This document describes the ML.MULTI_HOT_ENCODER function, which lets you encode a string array expression by using a multi-hot encoding scheme.

The encoding vocabulary is sorted alphabetically. NULL values and categories that aren't in the vocabulary are encoded with an index value of 0.

When used in the TRANSFORM clause, the vocabulary calculated during training, along with the top k and frequency threshold values that you specified, are automatically used in prediction.


ML.MULTI_HOT_ENCODER(array_expression [, top_k] [, frequency_threshold]) OVER()


ML.MULTI_HOT_ENCODER takes the following arguments:

  • array_expression: the ARRAY<STRING> expression to encode.
  • top_k: an INT64 value that specifies the number of categories included in the encoding vocabulary. The function selects the top_k most frequent categories in the data and uses those; categories below this threshold are encoded to 0. This value must be less than 1,000,000 to avoid problems due to high dimensionality. The default value is 32,000.
  • frequency_threshold: an INT64 value that limits the categories included in the encoding vocabulary based on category frequency. The function uses categories whose frequency is greater than or equal to frequency_threshold; categories below this threshold are encoded to 0. The default value is 5.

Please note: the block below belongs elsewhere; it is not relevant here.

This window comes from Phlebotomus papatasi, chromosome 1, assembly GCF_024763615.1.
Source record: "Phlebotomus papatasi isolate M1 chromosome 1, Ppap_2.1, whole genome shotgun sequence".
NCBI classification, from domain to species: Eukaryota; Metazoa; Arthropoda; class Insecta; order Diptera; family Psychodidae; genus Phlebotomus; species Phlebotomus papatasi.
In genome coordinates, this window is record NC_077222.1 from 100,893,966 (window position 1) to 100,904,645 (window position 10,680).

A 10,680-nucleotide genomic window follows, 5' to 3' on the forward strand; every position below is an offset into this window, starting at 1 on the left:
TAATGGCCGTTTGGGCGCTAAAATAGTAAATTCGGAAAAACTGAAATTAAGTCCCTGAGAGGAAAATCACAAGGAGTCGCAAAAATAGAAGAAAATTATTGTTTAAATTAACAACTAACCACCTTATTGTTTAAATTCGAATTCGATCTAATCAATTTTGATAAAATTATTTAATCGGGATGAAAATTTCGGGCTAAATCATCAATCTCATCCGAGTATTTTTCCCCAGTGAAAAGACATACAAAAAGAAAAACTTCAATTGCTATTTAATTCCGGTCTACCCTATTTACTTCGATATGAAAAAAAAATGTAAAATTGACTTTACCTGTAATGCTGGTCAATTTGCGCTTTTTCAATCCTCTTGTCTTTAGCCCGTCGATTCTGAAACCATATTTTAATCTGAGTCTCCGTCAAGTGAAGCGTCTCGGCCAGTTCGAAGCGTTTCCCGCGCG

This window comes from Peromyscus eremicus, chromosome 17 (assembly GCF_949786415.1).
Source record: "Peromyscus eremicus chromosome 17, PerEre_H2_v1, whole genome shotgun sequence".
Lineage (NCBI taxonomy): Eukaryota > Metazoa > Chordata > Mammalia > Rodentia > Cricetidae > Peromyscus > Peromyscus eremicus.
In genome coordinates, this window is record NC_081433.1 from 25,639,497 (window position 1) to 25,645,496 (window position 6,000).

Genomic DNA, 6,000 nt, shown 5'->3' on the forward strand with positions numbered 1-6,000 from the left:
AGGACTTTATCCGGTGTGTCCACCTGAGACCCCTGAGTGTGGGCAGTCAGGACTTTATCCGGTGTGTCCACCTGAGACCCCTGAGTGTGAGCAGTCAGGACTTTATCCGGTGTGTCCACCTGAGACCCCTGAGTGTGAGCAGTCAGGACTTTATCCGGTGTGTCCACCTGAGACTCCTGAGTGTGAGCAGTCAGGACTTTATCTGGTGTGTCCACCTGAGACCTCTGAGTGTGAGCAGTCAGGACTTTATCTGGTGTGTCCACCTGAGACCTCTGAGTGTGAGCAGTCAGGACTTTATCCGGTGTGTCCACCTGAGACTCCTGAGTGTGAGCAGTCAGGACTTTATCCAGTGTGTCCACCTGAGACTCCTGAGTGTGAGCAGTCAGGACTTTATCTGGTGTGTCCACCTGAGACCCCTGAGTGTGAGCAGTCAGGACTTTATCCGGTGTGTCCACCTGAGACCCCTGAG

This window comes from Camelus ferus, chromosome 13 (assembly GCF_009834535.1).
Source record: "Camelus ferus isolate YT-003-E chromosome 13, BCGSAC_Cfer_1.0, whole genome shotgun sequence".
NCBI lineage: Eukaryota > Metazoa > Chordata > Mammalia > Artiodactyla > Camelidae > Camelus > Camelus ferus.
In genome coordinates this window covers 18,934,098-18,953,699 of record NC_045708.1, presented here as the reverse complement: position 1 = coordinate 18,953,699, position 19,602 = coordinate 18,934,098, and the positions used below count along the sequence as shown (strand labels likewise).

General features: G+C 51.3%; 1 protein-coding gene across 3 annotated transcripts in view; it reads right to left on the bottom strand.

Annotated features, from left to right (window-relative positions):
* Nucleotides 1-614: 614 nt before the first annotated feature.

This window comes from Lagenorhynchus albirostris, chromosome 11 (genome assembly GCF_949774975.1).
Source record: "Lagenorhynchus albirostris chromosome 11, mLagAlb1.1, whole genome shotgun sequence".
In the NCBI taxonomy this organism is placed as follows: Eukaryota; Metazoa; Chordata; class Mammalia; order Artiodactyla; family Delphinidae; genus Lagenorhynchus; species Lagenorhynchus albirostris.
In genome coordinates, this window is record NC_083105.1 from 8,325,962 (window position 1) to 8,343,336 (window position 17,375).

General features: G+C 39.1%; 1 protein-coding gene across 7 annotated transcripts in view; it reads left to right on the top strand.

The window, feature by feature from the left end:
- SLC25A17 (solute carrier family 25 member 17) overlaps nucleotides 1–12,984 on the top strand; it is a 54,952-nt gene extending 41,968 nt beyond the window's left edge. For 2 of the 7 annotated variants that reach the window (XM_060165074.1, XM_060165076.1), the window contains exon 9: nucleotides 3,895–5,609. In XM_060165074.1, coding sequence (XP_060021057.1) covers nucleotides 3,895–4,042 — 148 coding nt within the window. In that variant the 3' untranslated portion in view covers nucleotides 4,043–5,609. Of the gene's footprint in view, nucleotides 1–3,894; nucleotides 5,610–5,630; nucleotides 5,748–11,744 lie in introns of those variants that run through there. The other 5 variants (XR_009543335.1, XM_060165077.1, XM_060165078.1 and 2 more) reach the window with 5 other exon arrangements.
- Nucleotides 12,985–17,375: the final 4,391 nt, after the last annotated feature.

ML.MULTI_HOT_ENCODER returns an array of struct values in the form ARRAY<STRUCT<INT64, FLOAT64>>. The first element in the struct provides the index of the encoded string expression, and the second element provides the value of the encoded string expression.


The following example performs multi-hot encoding on a set of string array expressions. It limits the encoding vocabulary to the three categories that occur the most frequently in the data and that also occur one or more times.

SELECT f[OFFSET(0)] AS f0, ML.MULTI_HOT_ENCODER(f, 3, 1) OVER () AS output
    SELECT ['a', 'b', 'b', 'c', NULL] AS f
    SELECT ['c', 'c', 'd', 'd', NULL] AS f

The output looks similar to the following:

|  f0  | output.index | output.value |
|  a   |  1           |  1.0         |
|      |  2           |  1.0         |
|      |  3           |  1.0         |
|      |  0           |  1.0         |
|  c   |  3           |  1.0         |
|      |  0           |  1.0         |

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